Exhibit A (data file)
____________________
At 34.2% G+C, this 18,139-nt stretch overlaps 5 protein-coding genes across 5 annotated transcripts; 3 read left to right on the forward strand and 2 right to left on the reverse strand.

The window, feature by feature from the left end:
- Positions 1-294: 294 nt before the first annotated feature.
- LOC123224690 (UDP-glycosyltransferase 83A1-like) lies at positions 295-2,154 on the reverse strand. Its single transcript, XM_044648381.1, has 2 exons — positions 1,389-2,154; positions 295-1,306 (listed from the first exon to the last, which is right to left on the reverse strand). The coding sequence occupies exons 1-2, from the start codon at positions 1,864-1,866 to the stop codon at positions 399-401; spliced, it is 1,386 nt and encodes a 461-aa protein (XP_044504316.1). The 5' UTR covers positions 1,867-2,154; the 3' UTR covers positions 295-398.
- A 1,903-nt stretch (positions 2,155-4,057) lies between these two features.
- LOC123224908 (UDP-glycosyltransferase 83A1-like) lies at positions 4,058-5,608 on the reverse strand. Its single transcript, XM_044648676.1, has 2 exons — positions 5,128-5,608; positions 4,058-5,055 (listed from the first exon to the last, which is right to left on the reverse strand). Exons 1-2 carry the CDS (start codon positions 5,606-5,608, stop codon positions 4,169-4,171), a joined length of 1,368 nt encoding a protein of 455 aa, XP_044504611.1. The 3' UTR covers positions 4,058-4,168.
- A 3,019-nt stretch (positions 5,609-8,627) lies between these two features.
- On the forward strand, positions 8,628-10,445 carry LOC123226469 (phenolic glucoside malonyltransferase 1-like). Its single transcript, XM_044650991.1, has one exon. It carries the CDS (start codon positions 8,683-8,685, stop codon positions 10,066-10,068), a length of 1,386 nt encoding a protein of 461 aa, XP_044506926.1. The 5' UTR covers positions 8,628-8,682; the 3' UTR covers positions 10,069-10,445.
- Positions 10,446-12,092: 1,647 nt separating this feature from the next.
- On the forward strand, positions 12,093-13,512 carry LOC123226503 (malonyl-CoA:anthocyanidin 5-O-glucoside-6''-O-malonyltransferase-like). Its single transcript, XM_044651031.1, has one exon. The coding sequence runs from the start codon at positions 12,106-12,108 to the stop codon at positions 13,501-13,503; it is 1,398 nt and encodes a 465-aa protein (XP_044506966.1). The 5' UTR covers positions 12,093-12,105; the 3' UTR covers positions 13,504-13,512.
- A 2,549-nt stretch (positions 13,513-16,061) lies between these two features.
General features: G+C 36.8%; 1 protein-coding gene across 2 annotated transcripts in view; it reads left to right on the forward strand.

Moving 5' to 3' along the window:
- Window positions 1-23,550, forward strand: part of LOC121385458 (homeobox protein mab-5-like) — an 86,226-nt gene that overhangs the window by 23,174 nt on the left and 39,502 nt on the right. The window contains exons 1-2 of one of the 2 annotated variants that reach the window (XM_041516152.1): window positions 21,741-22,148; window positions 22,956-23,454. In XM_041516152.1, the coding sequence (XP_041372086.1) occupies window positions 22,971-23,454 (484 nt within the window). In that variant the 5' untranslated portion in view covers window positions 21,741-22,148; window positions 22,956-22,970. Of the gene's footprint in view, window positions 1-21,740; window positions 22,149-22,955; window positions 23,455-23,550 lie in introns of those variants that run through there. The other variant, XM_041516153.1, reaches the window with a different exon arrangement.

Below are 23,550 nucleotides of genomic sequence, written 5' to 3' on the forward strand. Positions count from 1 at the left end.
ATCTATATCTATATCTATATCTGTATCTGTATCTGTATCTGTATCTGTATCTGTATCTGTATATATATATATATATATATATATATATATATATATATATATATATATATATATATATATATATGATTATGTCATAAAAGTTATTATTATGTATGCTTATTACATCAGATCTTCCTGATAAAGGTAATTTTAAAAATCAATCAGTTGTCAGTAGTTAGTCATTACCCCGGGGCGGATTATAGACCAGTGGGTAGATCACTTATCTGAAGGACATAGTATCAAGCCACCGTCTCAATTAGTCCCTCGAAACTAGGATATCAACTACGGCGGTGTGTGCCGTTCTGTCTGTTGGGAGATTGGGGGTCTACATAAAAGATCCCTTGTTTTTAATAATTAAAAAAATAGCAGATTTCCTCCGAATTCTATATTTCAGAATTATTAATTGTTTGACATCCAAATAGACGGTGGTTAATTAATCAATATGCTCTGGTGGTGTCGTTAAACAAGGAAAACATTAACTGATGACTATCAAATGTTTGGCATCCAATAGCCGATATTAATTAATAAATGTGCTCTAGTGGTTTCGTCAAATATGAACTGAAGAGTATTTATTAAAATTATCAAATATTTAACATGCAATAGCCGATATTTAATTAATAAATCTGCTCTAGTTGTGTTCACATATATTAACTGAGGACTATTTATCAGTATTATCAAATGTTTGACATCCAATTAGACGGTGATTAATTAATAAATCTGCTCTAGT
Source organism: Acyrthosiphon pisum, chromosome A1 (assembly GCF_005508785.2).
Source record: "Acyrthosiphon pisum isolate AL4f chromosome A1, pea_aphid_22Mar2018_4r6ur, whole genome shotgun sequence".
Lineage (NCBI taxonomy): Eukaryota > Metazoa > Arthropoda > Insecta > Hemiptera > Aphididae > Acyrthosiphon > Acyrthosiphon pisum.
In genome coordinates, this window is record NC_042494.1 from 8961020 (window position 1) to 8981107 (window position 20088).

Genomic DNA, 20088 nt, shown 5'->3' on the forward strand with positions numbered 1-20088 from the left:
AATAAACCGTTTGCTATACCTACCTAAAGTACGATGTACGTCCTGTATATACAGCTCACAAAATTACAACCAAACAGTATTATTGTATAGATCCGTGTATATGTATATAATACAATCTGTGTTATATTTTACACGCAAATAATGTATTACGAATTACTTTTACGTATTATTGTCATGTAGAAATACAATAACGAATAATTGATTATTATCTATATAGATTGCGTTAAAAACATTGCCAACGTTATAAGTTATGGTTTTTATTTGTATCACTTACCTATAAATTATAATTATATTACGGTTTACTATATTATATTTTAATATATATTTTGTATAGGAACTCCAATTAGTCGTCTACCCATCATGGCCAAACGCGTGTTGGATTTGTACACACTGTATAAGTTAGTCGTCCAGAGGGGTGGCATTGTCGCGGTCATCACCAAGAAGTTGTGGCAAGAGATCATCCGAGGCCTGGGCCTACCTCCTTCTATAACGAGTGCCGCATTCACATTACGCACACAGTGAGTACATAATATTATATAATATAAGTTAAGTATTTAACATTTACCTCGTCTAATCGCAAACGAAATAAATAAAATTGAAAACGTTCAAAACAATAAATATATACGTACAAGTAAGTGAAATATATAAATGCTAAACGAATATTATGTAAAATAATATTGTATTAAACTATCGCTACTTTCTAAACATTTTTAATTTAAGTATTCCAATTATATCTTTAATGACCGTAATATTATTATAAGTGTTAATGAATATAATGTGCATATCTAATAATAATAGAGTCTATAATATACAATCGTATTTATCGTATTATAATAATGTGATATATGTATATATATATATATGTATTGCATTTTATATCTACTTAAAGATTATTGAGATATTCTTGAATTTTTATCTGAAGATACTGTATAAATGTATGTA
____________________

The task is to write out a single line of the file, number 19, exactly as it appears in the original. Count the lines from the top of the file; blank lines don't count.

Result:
Lineage (NCBI taxonomy): Eukaryota > Metazoa > Arthropoda > Insecta > Hemiptera > Aphididae > Acyrthosiphon > Acyrthosiphon pisum.